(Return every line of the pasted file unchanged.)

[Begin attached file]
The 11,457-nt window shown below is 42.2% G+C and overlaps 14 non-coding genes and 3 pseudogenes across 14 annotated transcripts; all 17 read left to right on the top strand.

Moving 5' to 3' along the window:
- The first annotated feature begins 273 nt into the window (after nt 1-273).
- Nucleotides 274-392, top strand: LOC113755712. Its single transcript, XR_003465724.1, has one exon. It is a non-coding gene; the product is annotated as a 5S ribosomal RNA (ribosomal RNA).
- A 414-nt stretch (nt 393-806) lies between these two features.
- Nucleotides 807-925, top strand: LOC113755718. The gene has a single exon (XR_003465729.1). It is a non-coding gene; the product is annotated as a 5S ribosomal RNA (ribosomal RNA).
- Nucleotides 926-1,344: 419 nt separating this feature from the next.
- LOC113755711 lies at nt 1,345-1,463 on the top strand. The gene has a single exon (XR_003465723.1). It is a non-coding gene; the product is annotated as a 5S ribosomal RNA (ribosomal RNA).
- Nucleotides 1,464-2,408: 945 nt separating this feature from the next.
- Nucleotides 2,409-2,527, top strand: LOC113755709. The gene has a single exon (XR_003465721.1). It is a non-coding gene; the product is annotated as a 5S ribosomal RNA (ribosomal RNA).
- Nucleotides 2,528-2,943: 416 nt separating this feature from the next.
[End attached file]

The 11,457-nt window shown below is 42.2% G+C and overlaps 14 non-coding genes and 3 pseudogenes across 14 annotated transcripts; all 17 read left to right on the top strand.

Moving 5' to 3' along the window:
- The first annotated feature begins 273 nt into the window (after nt 1-273).
- Nucleotides 274-392, top strand: LOC113755712. Its single transcript, XR_003465724.1, has one exon. It is a non-coding gene; the product is annotated as a 5S ribosomal RNA (ribosomal RNA).
- A 414-nt stretch (nt 393-806) lies between these two features.
- Nucleotides 807-925, top strand: LOC113755718. The gene has a single exon (XR_003465729.1). It is a non-coding gene; the product is annotated as a 5S ribosomal RNA (ribosomal RNA).
- Nucleotides 926-1,344: 419 nt separating this feature from the next.
- LOC113755711 lies at nt 1,345-1,463 on the top strand. The gene has a single exon (XR_003465723.1). It is a non-coding gene; the product is annotated as a 5S ribosomal RNA (ribosomal RNA).
- Nucleotides 1,464-2,408: 945 nt separating this feature from the next.
- Nucleotides 2,409-2,527, top strand: LOC113755709. The gene has a single exon (XR_003465721.1). It is a non-coding gene; the product is annotated as a 5S ribosomal RNA (ribosomal RNA).
- Nucleotides 2,528-2,943: 416 nt separating this feature from the next.